in a letter sent out to tenants by her daughter, we were informed how lucky we were to have such a big place , so close to the g and bus lines. (this letter was directed at tenants with over 10 years in the building) and how she will have to raise all the units to “market value” in the coming year.

    i will miss greenpoint,( i will be moving to ridgewood) but to be honest the greed and changes going on here will just make the area become a faceless soulless place.

  9. Tony From Kent Street on Wed, 15th Jul 2009 8:49 am
  10. Good post, Miss Heather. One thing I have learned is that there are a lot of old, mean-looking people in the neighborhood. But they’re not mean, give them a smile or a hello and that Iron-curtain mask breaks into a grand ole smile. Being laid off helps you notice the neighborhood you live in a lot more and I’ve met some very old and very interesting people in the hood lately. You’d be surprised how happy an old granny can get from a hipster taking off the iPod and saying hello.

    As far as the smell goes, I am really surprised that it’s still a problem. I quit cigarettes in March (and going strong) with the fear that my sense of taste & smell would increase again, but I haven’t smelled the poop plant in at least a year and have lived both on Kent Street and now I live in what I call Greenpoint Heights, which is actually closer to the nesting eggs, but I don’t get that fresh German countryside smell at all. Call me lucky, in that aspect at least.

    PS, the incense is just a way to attract you towards the perfume knock-offs that they are selling on a table outside that freaky Alaskan tanning salon.

  11. rowan on Wed, 15th Jul 2009 3:11 pm
  12. i’m going to add my two cents of agreement to Tony’s comment. after walking down my block for almost two years, past the scariest looking older man (with a very tiny balding dog), I started saying hello. because, really, anyone who cradles their dog like a baby is not going to be that scary. and fellow animal lovers can always find something to talk about. i’m glad i did: it’s nice to swap stories about pets and the weather. i’ll have to find out his name (he calls me Miss Connecticut) and properly introduce myself soon.

  13. red_kira on Wed, 15th Jul 2009 4:40 pm
  14. Thank you. This is touching and marvelous. For me, one of the high points of living in Greenpoint was all of the great old Polish and Eastern European folks who lived in the neighborhood. I felt like I was a visitor in their land, not the other way around. How sad that things are changing the way it sounds like they are.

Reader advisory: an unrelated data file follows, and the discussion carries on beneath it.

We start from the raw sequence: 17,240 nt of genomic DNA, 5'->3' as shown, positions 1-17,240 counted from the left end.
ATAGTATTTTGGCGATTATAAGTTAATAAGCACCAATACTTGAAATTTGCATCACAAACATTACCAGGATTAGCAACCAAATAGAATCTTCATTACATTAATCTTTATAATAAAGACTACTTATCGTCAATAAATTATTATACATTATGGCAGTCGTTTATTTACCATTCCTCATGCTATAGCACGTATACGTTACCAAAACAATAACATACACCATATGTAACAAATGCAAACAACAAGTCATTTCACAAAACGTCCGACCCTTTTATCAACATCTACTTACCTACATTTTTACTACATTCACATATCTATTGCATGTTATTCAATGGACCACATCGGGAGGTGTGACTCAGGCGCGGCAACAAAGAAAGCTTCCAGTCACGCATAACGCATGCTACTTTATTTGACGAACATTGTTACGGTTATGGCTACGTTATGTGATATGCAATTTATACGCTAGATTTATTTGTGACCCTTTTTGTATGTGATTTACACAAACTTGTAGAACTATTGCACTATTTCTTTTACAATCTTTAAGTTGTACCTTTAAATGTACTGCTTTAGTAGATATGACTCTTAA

15. marypmcg on Wed, 15th Jul 2009 8:28 pm
  16. I greatly appreciate your sentiments about the people in Greenpoint. I don’t fancy myself part of the hipster elite (though I’m sure I’m more of a hipster than I would like to admit, and I’m sure most folks who pass me on the street dismiss me as one), and I’m not a native Brooklynite, and I’m not a foreigner. So I don’t know where I belong in the “Us” v “Them” dynamic exactly. All I know is this is the first place I’ve lived in New York where I felt like I had a neighborhood, and only people can make you feel that way. Yes, there is some divisive culture here, but there’s still a lot of friendliness to go around if we look for it and exude it from ourselves. I’ve made an effort recently to try just saying hi to people I see on a daily basis and asking their names and introducing myself. It’s simple. It’s a way to treat people like humans. And once you establish a few of those relationships, your everyday routines become more enjoyable.

    One of my favorite neighborly sightings was yesterday morning. A girl jogged down my block and high-fived an elderly man who was leaning on his post as she ran by. It appeared that these two did not know each other except that she probably runs past this man every day, and they took just a few moments to acknowledge each other, and a friendly ritual was born. And I bet that high-five is one of the best parts of her morning run.

  17. calyercooze on Thu, 16th Jul 2009 1:22 pm
  18. xdx, I realize you probably don’t want to stay in a building where the landlord wants you out, but it is completely illegal to raise the rents in a stabilized building without doing “capital improvements,” whereby then you can charge 1/40th of the costs of the improvements. Paint does not count, as that is also required by law. You can’t just take a building off the stabilization rolls.

    You can check out your rights via the Brooklyn DHCR offices, and file a complaint against your landlord if you want to stay. They’d also have to pay you any overcharged back rent.

    I only know this because I have the same situation at my building; however, my landlord keeps my rent reasonable in return for us doing all the repairs. We get along, I get a cheap apartment with a backyard, and we all live happily together. (Maybe we’d be happier if my rent was brought down to its actual legal limit of around $700 for a 2-bdrm, but I’m okay with paying a little more so she feels like she’s getting over on me, and so do I!)

  19. meredawgcritic on Thu, 30th Jul 2009 12:48 pm
  20. I have lived in Greenpoint for four years now, and I love it. Hearing about this man taking his own life on Dupont is very disturbing. I actually work from home for the American Foundation for Suicide Prevention, so to have this happen in my backyard literally hits home for me. I also had no idea until I received this link in my Google alerts!

    Thank you for opening-up a discussion about this topic. Suicide is always brushed under the rug in our society, and so it is important that we continue to speak about depression and suicide so the shame, guilt, and secretiveness surrounding them begin to disappear. This is not my job, but me talking…I promise!